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Zander-free Sun could ruffle customers

In-the-trenches President Ed Zander provided a needed counterpoint to visionary CEO Scott McNealy. Could his departure lead to cacophony?

Stephen Shankland principal writer
Stephen Shankland has been a reporter at CNET since 1998 and writes about processors, digital photography, AI, quantum computing, computer science, materials science, supercomputers, drones, browsers, 3D printing, USB, and new computing technology in general. He has a soft spot in his heart for standards groups and I/O interfaces. His first big scoop was about radioactive cat poop.
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Stephen Shankland
7 min read
The impending retirement of Sun Microsystems Chief Operating Officer Ed Zander concentrates the power of flamboyant Chief Executive Scott McNealy just as the company is trying to appeal to more conservative customers.

Zander's July 1 departure, announced Wednesday, underscores what will likely become a substantial personality change for the server company. Sun has long been known for radical computing ideas that appealed to aggressive customers in the telecommunications, financial services and Internet industries. In this environment, Zander was instrumental in ensuring that Sun's trains ran on time. He also kicked off an effort to reach out to more temperate customers, such as defense contractors, retailers and manufacturing companies.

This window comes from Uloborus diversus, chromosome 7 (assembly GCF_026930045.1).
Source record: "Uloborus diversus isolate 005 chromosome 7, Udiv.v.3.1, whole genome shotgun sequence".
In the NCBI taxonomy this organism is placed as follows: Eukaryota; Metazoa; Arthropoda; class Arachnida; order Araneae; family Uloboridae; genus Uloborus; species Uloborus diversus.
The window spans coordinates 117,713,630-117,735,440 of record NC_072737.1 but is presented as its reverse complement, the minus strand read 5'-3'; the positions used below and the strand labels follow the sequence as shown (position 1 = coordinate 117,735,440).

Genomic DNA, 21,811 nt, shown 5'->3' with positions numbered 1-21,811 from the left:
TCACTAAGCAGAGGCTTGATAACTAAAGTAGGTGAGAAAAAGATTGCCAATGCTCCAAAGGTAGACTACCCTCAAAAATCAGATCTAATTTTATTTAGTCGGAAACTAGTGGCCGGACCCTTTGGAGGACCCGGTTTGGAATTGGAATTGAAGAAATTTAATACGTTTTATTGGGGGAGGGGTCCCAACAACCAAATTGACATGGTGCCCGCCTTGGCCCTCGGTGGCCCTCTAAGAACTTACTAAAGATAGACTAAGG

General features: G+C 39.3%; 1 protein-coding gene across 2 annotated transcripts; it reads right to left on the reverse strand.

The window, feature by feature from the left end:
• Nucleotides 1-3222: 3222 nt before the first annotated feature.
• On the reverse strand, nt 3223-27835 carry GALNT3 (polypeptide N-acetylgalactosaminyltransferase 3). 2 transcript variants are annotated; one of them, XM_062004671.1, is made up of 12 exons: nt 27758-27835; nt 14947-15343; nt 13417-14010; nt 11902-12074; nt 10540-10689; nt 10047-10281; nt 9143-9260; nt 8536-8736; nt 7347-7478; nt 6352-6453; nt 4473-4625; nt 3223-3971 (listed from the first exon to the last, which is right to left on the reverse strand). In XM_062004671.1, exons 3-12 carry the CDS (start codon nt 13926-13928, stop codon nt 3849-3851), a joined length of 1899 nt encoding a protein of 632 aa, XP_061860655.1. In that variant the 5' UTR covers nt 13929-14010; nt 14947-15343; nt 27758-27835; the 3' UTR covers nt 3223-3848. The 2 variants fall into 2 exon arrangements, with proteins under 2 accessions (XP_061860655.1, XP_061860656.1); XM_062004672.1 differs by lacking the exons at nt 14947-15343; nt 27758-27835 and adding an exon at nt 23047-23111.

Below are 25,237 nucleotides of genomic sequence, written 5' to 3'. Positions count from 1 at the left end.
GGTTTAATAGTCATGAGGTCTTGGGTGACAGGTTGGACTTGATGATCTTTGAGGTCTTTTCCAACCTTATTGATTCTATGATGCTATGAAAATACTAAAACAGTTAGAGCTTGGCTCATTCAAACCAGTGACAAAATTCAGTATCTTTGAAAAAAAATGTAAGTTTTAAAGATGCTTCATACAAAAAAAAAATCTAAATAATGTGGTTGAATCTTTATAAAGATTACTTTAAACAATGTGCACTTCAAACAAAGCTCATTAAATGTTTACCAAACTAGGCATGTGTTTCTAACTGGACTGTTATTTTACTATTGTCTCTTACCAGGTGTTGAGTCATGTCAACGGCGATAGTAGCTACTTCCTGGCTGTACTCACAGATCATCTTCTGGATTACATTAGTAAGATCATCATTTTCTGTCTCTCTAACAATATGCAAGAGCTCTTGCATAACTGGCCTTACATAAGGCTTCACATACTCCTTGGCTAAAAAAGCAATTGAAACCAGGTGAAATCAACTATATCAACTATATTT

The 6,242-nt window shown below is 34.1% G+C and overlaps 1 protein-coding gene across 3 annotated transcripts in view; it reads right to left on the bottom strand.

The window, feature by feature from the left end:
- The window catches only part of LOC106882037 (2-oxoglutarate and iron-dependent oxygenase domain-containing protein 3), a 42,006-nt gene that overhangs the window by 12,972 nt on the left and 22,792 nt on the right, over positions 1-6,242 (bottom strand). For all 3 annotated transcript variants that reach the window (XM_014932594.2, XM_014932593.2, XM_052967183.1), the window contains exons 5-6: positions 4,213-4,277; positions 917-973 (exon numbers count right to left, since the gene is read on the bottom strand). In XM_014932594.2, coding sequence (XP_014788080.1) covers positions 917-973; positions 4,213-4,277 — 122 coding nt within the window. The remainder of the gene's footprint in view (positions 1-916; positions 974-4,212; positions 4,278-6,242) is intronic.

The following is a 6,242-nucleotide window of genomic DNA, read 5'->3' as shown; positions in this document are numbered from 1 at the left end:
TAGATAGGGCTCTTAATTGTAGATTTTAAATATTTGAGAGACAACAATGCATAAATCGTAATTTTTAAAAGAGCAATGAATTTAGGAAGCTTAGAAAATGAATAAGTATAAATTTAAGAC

In contrast, McNealy has been more inclined to concentrate on grand concepts than on the day-to-day details. Other high-level Sun executives have also recently announced their retirement, which will inevitably lead to organizational turmoil.

McNealy dismissed concerns that these new, moderate customers will be put off by the change in management. "Eddie is crazier than me," he said in a conference call Wednesday.

But Sun could be lopsided after Zander leaves, Merrill Lynch financial analyst Steve Milunovich said in a report Wednesday. "Zander is terrific with customers, often playing yin to McNealy's yang. Zander is more practical and less visionary. Sun needs both right now," Milunovich said.

In any case, McNealy will have to shoulder more work, and some are concerned, given that the CEO has no plans at the moment to hire a replacement and three other top managers are bowing out by the end of Sun's fiscal year. McNealy will assume Zander's title of president.

Gartner analysts Jim Cassell, Andrew Butler and Yefim Natis say Zander's resignation underscores the company's arrival at a turning point.

see commentary